It is important to note that mindfulness differs from qualities such as intelligence and alertness by its feature of openmindedness which allows for the development and integration of diverse perspectives, details, and problem-solving strategies [11]. Mindfulness has been used in schools with success and popularity [12]. This study prompted me to take, what I believe is the next logical step, and that is to address issues of escalating violence in schools. By creating a gap between the experience of stress and an individual’s reaction, informed choices may be possible for these young people.

Recent research has shown that mindfulness has borne positive outcomes for people working in high-stress environments, including the reduction of stress and heightened positive emotional state, as well as an increased willingness to tolerate negative emotions (Eifert & Heffner, 2003; Levitt, Brown, Orsillo, & Barlow, 2004) which can allow for acceptance of such feelings (Hayes, Strosahl, & Wilson, 1999; Linehan, 1993; Segal et al., 2002). Shorter recovery times from negative emotions is also one of the positives impacts of this practice of mindfulness meditation (Kabat-Zinn, 1990), among others. Nevertheless, few studies have directly tested these proposed mechanisms of action). This research holds promise that the practice of mindfulness may be useful in addressing the stress and social-emotional demands teachers have in their daily work [13].

From these positive research findings, I am hypothesizing that it may be possible to extend this area of promising research to include a larger group of adolescent respondents to address their violent, acting out, and their often reckless behaviors to have a sample that is generalizable to the larger population [14-20]. “Adolescents with conduct disorder frequently engage in aggressive and disruptive behaviors. Often these behaviors are controlled or managed through behavioral or other psychosocial interventions. However, such interventions do not always ensure lasting changes in an adolescent’s response repertoire so that he or she does not engage in aggression when exposed to the same situations that gave rise to the behavior previously. Mindfulness training provides a treatment option that helps an individual focus and attends to conditions that give rise to maladaptive behavior.”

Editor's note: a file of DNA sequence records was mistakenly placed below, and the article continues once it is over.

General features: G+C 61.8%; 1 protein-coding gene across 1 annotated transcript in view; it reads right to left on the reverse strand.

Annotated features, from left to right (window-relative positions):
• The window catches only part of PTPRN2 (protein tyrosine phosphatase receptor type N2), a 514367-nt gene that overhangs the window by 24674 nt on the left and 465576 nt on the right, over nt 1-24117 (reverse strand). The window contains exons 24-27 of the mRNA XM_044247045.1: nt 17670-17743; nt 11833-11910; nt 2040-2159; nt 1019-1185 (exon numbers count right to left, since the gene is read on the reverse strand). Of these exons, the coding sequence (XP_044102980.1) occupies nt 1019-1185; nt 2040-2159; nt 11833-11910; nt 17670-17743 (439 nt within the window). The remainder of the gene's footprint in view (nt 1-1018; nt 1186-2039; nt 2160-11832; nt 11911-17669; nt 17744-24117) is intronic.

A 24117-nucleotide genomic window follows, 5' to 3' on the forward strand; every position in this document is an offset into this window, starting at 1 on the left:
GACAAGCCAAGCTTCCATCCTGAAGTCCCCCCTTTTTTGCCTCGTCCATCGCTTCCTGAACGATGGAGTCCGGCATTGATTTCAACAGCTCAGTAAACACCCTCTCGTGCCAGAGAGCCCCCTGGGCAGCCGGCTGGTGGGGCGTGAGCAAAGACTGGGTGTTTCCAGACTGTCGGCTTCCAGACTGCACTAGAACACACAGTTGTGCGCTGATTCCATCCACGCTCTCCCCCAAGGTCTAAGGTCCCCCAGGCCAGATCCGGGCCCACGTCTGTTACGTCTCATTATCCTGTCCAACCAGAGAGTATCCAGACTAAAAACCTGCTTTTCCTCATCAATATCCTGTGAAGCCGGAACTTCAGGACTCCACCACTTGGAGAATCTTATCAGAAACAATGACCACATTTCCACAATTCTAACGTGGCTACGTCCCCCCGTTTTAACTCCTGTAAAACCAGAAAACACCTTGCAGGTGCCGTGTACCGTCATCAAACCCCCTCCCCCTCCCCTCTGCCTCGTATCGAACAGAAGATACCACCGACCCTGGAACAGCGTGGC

The authors continued by stating, “The adolescents were able to learn the mindfulness procedure successfully and use it in situations that previously occasioned aggressive behavior which led to large decreases in the aggression of all three individuals. Follow-up data showed that the adolescents were able to keep their aggressive behavior at socially acceptable levels in school through to graduation [21,22].” “Mindfulness is widely considered effective in psychotherapy as a treatment not just for adults, but also for children and adolescents with aggression, ADHD, or mental-health problems like anxiety.” Using mindfulness in psychotherapy showed promising results; therefore, I decided on focusing on a population of adolescents who have had to leave their neighborhood assigned schools for a continuation school due to various issues in their lives [23,24]. The one thread that ran through the population I focused on was the anger and aggression they felt and exhibited. While some research has focused on school attendance, and truancy, one of the results has shown a decrease in aggression, as stated above and more often focused on elementary aged children. However, I have not read any studies of work being done to reduce aggression in continuation schools, and this is a very specialized population [25,26].

My methodology included both quantitative and qualitative research methods. The quantitative portion incorporated both a pre and post-test 5 points Likert-type scale that consisted of 10 questions. These questions were created to examine “child and adolescent mindfulness,” issues related to “perceived stress” and evaluates their “self-esteem [27-30].”